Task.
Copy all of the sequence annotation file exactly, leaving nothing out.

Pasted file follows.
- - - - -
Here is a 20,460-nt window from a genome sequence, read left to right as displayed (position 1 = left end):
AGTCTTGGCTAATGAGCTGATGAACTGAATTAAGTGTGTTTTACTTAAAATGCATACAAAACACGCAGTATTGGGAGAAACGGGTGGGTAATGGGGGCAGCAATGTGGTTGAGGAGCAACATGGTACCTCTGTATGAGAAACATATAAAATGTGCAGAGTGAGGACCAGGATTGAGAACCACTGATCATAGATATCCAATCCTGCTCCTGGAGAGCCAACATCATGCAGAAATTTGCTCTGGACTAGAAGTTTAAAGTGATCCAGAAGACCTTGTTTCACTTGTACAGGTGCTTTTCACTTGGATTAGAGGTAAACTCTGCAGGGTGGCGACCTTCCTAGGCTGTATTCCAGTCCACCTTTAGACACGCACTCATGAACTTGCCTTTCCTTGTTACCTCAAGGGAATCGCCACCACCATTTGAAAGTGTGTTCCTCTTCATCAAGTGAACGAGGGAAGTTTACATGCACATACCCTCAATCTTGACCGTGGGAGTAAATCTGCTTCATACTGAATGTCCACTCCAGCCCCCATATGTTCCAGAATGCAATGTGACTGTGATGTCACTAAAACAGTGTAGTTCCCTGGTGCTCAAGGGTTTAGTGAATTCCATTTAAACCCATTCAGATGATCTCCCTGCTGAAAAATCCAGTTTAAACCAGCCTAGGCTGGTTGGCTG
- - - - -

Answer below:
Here is a 20,460-nt window from a genome sequence, read left to right as displayed (position 1 = left end):
AGTCTTGGCTAATGAGCTGATGAACTGAATTAAGTGTGTTTTACTTAAAATGCATACAAAACACGCAGTATTGGGAGAAACGGGTGGGTAATGGGGGCAGCAATGTGGTTGAGGAGCAACATGGTACCTCTGTATGAGAAACATATAAAATGTGCAGAGTGAGGACCAGGATTGAGAACCACTGATCATAGATATCCAATCCTGCTCCTGGAGAGCCAACATCATGCAGAAATTTGCTCTGGACTAGAAGTTTAAAGTGATCCAGAAGACCTTGTTTCACTTGTACAGGTGCTTTTCACTTGGATTAGAGGTAAACTCTGCAGGGTGGCGACCTTCCTAGGCTGTATTCCAGTCCACCTTTAGACACGCACTCATGAACTTGCCTTTCCTTGTTACCTCAAGGGAATCGCCACCACCATTTGAAAGTGTGTTCCTCTTCATCAAGTGAACGAGGGAAGTTTACATGCACATACCCTCAATCTTGACCGTGGGAGTAAATCTGCTTCATACTGAATGTCCACTCCAGCCCCCATATGTTCCAGAATGCAATGTGACTGTGATGTCACTAAAACAGTGTAGTTCCCTGGTGCTCAAGGGTTTAGTGAATTCCATTTAAACCCATTCAGATGATCTCCCTGCTGAAAAATCCAGTTTAAACCAGCCTAGGCTGGTTGGCTG